Unicoi to fund police, code enforcement officer

Sue Guinn Legg • Jun 17, 2019 at 10:47 PM

UNICOI — The town of Unicoi will soon have its own police officer.

On Monday, the Unicoi Board of Mayor and Aldermen gave second and final reading approval to a $2.3 million budget for 2019-20 that includes just over $100,000 to establish a town police department.

The $101,928 allocation will cover salary, benefits and equipment for one officer that Aldermen Jeff Linville said will be enforcing town ordinances, controlling speeding and performing other duties that will assist the county sheriff’s department.

The budget was approved by a vote of 4 to 1, with Alderman Kathy Bullen opposed. In a board discussion prior to the vote, Bullen said the funding for the police officer was not included in the budget document reviewed by aldermen during their recent budget workshop.

And she also expressed concern that the Mountain Harvest Kitchen is costing more than was anticipated and the grants used to start the kitchen will have to be paid back if the kitchen fails.

The budget was also met by opposition from two Unicoi residents who spoke during a public hearing prior to the vote.

Debrah McWhorter said for the past two years the cost of operating the kitchen had exceeded the anticipated $60,000 annual town supplement by more than $40,000. McWhorter also said the $101,000 cost of hiring “our own Barney Fife” would be enough to pay the salaries of three school resource officers.

Judy Ray asked the board members what the town has done to help promote economic development, and noted that no one has ever visited or inquired in any manner about development needs at her place of business.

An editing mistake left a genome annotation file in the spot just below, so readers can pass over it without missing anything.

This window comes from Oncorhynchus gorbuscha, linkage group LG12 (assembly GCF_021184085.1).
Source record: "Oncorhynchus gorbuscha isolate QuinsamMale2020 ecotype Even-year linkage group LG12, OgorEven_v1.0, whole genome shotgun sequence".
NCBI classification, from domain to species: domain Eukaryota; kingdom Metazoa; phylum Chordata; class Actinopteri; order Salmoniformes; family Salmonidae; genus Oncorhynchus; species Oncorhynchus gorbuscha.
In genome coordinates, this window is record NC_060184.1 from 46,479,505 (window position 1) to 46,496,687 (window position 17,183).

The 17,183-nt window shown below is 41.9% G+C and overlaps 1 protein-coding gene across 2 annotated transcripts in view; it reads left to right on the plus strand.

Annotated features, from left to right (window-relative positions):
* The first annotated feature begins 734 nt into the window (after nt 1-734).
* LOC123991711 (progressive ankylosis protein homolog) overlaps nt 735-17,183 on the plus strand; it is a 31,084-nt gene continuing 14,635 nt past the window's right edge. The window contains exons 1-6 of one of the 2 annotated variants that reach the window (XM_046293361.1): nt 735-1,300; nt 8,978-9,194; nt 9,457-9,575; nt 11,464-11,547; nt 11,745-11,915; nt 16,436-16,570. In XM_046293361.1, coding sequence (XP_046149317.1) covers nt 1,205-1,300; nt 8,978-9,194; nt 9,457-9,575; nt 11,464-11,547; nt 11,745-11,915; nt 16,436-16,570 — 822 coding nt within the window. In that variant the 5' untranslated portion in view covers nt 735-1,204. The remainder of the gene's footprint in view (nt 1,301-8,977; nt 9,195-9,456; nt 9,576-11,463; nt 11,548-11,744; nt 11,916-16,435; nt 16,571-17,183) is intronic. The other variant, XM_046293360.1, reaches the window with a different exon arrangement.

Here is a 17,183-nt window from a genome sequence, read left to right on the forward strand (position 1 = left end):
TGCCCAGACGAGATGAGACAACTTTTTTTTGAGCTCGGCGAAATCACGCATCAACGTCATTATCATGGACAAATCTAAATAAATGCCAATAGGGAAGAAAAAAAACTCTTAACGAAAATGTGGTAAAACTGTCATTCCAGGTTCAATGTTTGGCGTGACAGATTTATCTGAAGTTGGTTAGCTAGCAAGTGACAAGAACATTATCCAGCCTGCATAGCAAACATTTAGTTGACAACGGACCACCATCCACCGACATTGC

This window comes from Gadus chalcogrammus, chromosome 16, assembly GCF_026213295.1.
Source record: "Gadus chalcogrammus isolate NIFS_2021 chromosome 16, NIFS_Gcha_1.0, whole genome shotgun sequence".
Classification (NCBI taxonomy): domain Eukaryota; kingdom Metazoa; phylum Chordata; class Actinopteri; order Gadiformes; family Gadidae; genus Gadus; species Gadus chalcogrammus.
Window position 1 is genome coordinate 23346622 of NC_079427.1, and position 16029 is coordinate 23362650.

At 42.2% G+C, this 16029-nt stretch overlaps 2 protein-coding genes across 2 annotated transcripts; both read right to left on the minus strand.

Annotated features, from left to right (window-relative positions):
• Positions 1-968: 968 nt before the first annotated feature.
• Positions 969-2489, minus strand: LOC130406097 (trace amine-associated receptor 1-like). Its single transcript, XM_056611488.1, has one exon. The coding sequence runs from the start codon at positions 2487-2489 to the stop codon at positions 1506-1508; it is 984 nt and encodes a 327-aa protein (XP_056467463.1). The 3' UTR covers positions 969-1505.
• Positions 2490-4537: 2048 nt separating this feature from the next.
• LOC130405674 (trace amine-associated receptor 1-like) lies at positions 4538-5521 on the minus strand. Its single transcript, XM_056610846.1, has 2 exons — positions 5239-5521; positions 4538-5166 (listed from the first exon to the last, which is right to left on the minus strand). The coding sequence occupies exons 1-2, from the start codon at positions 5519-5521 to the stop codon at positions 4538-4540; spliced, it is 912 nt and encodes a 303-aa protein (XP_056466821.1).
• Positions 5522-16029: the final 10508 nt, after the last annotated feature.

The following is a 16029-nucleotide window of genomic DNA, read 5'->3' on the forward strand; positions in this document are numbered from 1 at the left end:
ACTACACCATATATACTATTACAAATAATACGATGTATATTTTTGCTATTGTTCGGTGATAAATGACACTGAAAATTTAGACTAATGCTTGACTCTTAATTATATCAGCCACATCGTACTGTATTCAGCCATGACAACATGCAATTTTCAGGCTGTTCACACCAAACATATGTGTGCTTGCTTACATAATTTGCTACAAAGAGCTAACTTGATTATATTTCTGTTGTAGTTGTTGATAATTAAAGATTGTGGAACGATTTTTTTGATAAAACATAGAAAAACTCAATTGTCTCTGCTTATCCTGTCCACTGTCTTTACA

Linville defended the allocation for “a policeman,” saying, “We have ordinances on the books in Unicoi. It is not the sheriff’s responsibility to enforce our ordinances. The sheriff doesn’t have time to enforce our ordinances.

“During the day, all the businesses complain about speeding on Unicoi Drive. And there are other items an a police officer could be doing to provide additional support to our sheriff’s department,” he said.

Addressing funding for the kitchen, Mayor Johnny Lynch said most of the town assets have been acquired through grants that provide “good return” on the town funds that are invested.

Vice Mayor Doug Hopson defended the kitchen funding, saying many people do not understand the process through which local funds are invested and reimbursed by the grants.

Hopson agreed with Ray about the lack of economic development, saying the town pays about $25,000 annually for county and regional economic development initiatives that have benefited Erwin and other communities but not Unicoi.

Following the budget vote, the board approved a resolution to continue the town’s commitment of $450,000 in federal Economic Development Administration grant funding for the operation of the Mountain Harvest Kitchen for first five years of its operation. The resolution passed by another 4 to 1 vote with Bullen opposed.

Mountain Harvest Kitchen Director Lee Manning told the board the kitchen is “an economic driver” that is “growing jobs and creating opportunities” for people in surrounding counties and communities.

Manning noted increasing use of the kitchen as a food business incubator and a growing number of project partnerships that she encouraged the town to focus on in order to make the kitchen succeed.

In other business Monday, the board approved an interlocal agreement through which Washington County/Johnson City EMS will provide ambulance service to Unicoi County for the next year with an amendment that stipulates the county should “make every attempt to put this contract out” for commercial bid.